Table 4: The preferential configuration of the guest for linear molecules with Å, kcal/mol, Å, kcal/mol, the ratio of each pair p = 0.5, and different atomic distributions.
Figure 3: (a) Projections on the and plane of the probability density of presence for linear molecules with  Å,  Å,  kcal/mol,  Å,  kcal/mol, and . A schematic representation of the projections of the cavity has been inserted in the figure. (b) Same as (a) for linear molecules with  Å,  Å,  kcal/mol,  Å,  kcal/mol, and .

The suitability of the model presented in this study is confirmed by comparing it with experimental results such as ultrasonic absorption measurements of some alkylammonium ions with β-CD [31, 32], or a high-performance liquid chromatography (HPLC) procedure for the determination of the positional isomeric impurity in 2-[4-(1-hydroxy-4-[4-(hydroxydiphenylmethyl)-1-piperidinyl]-butyl)-phenyl]-2-methylpropionic acid with a β-CD bonded-phase column [33]. This compound has two isomers with molecular structure type A for the para-isomer and between (E) and (F) for the meta-isomer [19]. From the results obtained in the present work, the meta-isomer would elute first in this chromatographic system, as found experimentally. On the other hand, the authors concluded that propylammonium chloride does not form the inclusion complex, while butyl-, pentyl- and hexylammonium chloride do form the inclusion complex, incorporating the hydrophobic portion of the guest into the CD cavity. These molecules can be represented by the same potential parameters and different length and ratio , as occurs with acrylic esters [1719]. Moreover, the aforementioned experimental results are compatible with the results obtained in the present work: molecules with this composition and length  Å have a mean residence time of about 2 ps, whereas, for  Å, the guest can remain confined in the cavity for the simulation time.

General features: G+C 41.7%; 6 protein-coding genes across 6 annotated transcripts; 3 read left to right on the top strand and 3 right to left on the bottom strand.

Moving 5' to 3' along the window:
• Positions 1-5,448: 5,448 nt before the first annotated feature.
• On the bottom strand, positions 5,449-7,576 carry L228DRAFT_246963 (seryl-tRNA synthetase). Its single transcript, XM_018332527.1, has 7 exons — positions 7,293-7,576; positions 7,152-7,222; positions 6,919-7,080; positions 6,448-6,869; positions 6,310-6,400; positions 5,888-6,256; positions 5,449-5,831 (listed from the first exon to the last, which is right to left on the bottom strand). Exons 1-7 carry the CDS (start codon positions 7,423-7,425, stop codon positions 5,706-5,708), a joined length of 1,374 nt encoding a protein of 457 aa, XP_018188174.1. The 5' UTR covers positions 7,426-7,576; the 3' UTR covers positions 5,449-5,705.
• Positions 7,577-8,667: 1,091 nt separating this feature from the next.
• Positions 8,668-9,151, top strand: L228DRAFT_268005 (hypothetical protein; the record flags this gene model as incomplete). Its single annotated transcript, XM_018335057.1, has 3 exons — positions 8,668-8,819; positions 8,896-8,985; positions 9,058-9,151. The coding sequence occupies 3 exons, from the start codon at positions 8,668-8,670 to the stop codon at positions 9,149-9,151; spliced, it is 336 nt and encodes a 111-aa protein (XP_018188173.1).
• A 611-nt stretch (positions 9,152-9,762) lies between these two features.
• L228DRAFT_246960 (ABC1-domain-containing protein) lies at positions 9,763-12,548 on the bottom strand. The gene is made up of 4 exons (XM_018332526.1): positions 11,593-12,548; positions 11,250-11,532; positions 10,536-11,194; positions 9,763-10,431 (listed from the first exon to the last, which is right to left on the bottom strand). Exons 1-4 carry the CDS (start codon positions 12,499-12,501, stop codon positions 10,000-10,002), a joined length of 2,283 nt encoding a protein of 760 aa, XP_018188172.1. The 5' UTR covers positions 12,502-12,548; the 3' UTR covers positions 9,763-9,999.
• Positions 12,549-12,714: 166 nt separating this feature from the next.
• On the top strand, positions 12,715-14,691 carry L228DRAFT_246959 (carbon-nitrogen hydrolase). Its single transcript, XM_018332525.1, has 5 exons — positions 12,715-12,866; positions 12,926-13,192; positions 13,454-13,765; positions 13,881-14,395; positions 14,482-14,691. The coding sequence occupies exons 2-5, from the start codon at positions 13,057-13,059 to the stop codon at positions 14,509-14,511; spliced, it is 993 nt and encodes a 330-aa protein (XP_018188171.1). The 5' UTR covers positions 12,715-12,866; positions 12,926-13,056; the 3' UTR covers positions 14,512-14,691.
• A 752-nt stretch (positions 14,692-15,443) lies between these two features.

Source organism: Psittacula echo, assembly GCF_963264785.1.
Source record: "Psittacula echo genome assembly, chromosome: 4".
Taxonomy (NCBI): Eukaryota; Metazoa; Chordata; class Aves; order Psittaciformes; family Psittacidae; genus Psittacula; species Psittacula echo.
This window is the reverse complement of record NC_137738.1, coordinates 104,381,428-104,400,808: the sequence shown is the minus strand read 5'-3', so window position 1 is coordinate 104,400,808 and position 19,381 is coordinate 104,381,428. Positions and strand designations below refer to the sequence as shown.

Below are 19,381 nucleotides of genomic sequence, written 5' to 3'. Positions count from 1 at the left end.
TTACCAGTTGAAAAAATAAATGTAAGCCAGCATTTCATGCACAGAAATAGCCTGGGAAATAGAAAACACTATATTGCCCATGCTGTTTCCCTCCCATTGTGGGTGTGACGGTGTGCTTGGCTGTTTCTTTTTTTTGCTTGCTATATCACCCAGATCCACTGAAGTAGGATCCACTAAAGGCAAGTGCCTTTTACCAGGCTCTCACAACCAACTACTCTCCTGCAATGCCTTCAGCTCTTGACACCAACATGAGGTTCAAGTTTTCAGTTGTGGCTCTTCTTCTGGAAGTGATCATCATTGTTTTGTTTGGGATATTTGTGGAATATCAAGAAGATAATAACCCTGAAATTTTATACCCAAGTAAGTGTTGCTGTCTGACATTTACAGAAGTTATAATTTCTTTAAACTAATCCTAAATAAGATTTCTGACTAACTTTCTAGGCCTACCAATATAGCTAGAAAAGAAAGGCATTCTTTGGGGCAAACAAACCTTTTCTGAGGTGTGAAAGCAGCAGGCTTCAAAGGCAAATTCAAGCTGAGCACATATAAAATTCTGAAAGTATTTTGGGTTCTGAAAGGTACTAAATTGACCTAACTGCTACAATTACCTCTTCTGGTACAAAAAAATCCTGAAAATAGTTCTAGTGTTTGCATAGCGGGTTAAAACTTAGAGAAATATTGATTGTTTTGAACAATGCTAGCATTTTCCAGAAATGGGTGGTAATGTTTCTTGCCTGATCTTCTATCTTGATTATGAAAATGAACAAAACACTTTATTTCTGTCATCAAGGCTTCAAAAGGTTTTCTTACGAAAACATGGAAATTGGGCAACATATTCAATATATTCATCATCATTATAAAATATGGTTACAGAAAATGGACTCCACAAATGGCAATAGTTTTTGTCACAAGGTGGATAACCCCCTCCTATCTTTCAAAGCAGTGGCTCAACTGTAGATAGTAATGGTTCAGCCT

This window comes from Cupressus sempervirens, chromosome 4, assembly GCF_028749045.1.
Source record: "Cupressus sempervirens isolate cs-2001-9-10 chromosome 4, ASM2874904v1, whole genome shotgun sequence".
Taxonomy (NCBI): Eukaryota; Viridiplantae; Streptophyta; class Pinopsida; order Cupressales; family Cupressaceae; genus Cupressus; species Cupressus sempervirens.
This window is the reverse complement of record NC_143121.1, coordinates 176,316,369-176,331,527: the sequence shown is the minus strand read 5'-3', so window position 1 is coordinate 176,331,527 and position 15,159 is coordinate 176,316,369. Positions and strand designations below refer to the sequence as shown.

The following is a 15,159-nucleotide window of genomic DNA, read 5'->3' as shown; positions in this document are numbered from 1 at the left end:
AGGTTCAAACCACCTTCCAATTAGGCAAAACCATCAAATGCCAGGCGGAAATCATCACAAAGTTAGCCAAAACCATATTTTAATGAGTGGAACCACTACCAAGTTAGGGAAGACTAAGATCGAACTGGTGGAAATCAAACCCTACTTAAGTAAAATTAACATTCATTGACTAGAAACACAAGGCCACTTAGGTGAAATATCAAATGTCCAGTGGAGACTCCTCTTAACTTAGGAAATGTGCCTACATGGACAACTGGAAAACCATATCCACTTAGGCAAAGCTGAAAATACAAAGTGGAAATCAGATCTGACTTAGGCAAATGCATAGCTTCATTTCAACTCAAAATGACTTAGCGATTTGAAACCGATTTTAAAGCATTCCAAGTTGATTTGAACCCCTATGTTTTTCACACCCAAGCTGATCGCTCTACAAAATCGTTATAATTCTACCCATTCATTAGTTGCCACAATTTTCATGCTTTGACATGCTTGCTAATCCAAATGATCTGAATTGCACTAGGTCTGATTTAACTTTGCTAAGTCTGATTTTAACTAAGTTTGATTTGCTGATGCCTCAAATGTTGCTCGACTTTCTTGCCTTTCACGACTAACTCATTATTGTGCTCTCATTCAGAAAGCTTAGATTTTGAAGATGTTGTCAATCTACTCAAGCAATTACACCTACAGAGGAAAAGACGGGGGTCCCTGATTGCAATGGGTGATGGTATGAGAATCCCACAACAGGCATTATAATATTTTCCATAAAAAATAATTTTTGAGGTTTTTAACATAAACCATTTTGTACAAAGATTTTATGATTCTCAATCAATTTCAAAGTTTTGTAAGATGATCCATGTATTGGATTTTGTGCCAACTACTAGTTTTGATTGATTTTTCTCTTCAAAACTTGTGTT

Lipkowitz et al. also studied where and how different analytes bind to permethylated β-CD in gas chromatography, using different computational methods (standard molecular dynamics and Monte Carlo simulations) [20, 21]. The structure of some considered analytes (acetyl-alkenes) is essentially linear and in this case the van der Waals forces exert the greatest intermolecular contribution to holding the host-guest complex together. They conclude that the preferred binding site for these analytes is the interior of the macrocycle, in accordance with the results obtained using the model presented in this study.

Other examples of isomers with molecular structure type (A) retained longer in β-CD are diethyl fumarate against diethyl maleate (between (B) and (D)) [19, 34].

4. Conclusions